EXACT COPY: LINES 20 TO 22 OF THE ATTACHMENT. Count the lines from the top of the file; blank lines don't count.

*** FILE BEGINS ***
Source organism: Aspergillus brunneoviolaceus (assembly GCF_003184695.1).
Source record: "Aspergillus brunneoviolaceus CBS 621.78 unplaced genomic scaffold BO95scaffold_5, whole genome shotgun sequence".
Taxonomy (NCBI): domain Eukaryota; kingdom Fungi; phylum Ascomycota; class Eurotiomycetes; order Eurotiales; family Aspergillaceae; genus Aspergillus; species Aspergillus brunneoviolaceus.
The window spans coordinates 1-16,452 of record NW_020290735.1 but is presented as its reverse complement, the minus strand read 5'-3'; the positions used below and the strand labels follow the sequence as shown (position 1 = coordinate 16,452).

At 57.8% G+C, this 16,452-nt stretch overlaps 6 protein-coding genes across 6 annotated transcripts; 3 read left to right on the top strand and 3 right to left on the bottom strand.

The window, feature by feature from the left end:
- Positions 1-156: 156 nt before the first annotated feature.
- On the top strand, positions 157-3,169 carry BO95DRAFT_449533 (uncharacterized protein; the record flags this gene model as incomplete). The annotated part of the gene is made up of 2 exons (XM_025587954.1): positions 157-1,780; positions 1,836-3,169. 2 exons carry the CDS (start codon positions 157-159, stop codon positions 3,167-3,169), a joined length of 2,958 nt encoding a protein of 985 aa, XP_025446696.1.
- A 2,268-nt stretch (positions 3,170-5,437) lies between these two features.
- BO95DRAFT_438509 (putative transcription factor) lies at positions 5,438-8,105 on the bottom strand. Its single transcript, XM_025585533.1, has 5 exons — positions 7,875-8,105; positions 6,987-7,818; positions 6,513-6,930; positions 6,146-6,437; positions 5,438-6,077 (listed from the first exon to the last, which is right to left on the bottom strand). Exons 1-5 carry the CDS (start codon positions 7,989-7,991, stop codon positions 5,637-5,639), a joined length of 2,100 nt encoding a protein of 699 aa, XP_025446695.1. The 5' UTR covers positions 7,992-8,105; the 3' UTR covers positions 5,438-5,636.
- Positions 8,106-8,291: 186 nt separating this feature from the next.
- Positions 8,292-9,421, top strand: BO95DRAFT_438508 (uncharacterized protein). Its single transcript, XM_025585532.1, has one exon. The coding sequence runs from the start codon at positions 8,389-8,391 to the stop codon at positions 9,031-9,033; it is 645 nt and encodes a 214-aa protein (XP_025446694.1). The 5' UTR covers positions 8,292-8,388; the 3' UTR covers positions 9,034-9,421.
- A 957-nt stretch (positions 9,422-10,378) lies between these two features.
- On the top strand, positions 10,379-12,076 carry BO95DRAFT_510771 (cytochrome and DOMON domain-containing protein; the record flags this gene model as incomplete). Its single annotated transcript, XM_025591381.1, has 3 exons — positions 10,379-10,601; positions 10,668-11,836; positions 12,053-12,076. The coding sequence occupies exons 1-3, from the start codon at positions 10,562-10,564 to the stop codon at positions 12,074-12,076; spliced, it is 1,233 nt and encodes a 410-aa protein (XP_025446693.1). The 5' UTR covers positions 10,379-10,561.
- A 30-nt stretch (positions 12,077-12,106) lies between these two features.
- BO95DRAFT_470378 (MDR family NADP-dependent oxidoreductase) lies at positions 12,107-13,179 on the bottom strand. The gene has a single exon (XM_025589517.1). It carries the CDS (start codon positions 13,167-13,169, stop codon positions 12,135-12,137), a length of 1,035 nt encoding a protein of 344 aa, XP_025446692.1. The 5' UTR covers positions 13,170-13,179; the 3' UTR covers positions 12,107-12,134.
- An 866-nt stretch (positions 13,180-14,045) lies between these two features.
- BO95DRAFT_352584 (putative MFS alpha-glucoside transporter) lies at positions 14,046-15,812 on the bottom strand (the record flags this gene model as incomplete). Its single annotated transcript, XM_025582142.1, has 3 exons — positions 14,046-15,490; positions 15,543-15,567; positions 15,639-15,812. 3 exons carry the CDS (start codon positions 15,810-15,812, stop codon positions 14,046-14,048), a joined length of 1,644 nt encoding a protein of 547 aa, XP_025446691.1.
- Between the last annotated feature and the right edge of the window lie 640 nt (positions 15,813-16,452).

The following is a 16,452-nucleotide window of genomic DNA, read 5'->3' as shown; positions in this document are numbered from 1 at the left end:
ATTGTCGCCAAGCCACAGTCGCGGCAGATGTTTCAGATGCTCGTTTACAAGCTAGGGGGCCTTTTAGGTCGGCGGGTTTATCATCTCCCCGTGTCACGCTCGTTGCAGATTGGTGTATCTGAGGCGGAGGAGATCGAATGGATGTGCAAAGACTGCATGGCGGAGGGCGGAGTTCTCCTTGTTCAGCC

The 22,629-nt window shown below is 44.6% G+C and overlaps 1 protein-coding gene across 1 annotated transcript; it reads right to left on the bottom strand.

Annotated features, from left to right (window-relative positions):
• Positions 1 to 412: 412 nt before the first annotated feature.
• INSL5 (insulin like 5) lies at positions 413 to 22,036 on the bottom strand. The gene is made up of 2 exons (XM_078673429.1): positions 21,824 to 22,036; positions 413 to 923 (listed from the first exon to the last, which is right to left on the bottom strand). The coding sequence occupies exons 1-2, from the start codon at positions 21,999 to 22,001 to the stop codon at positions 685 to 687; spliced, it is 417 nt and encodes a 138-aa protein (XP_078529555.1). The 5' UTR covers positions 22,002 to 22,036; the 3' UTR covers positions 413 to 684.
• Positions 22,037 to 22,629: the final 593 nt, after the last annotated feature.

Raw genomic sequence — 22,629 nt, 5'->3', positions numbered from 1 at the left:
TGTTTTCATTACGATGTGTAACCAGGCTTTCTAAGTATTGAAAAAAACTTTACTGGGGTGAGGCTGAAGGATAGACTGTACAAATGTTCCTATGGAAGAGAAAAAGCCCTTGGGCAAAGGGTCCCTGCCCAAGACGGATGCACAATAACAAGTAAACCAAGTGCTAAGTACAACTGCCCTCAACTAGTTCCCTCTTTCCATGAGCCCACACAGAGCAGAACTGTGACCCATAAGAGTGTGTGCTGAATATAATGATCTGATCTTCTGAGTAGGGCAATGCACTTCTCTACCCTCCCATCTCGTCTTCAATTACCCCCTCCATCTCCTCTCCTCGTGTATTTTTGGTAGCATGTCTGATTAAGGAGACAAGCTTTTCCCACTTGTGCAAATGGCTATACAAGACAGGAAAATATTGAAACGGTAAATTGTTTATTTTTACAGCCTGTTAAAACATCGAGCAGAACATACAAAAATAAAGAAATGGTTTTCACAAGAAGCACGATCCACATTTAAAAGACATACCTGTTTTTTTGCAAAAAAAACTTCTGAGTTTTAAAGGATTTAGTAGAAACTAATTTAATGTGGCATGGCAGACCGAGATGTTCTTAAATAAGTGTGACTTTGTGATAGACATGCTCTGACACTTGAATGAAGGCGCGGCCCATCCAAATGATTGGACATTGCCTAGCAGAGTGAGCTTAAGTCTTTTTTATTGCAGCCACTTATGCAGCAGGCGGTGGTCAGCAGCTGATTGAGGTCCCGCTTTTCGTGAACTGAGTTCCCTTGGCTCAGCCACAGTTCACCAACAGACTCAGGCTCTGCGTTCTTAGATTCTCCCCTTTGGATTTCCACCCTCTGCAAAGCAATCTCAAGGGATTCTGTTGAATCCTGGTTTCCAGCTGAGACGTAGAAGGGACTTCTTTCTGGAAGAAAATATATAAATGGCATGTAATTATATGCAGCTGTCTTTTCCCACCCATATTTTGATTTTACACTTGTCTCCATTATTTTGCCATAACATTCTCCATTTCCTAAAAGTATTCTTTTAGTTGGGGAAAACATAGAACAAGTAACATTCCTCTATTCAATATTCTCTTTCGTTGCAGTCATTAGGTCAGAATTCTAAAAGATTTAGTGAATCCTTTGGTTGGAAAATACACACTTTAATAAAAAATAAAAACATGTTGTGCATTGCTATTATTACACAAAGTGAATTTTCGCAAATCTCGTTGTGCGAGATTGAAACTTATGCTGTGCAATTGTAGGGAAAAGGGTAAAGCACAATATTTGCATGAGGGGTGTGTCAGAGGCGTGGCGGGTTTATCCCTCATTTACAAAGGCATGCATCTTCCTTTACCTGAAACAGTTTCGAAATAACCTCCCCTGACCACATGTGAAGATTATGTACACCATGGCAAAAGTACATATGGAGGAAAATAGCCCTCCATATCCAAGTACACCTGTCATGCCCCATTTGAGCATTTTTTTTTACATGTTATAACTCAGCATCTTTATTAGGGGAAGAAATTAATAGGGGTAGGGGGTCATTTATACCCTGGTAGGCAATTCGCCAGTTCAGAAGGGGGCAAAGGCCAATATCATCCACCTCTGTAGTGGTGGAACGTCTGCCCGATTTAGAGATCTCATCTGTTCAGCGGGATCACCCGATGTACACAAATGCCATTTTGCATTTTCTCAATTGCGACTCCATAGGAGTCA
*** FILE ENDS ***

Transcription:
The following is a 16,452-nucleotide window of genomic DNA, read 5'->3' as shown; positions in this document are numbered from 1 at the left end:
ATTGTCGCCAAGCCACAGTCGCGGCAGATGTTTCAGATGCTCGTTTACAAGCTAGGGGGCCTTTTAGGTCGGCGGGTTTATCATCTCCCCGTGTCACGCTCGTTGCAGATTGGTGTATCTGAGGCGGAGGAGATCGAATGGATGTGCAAAGACTGCATGGCGGAGGGCGGAGTTCTCCTTGTTCAGCC

The 22,629-nt window shown below is 44.6% G+C and overlaps 1 protein-coding gene across 1 annotated transcript; it reads right to left on the bottom strand.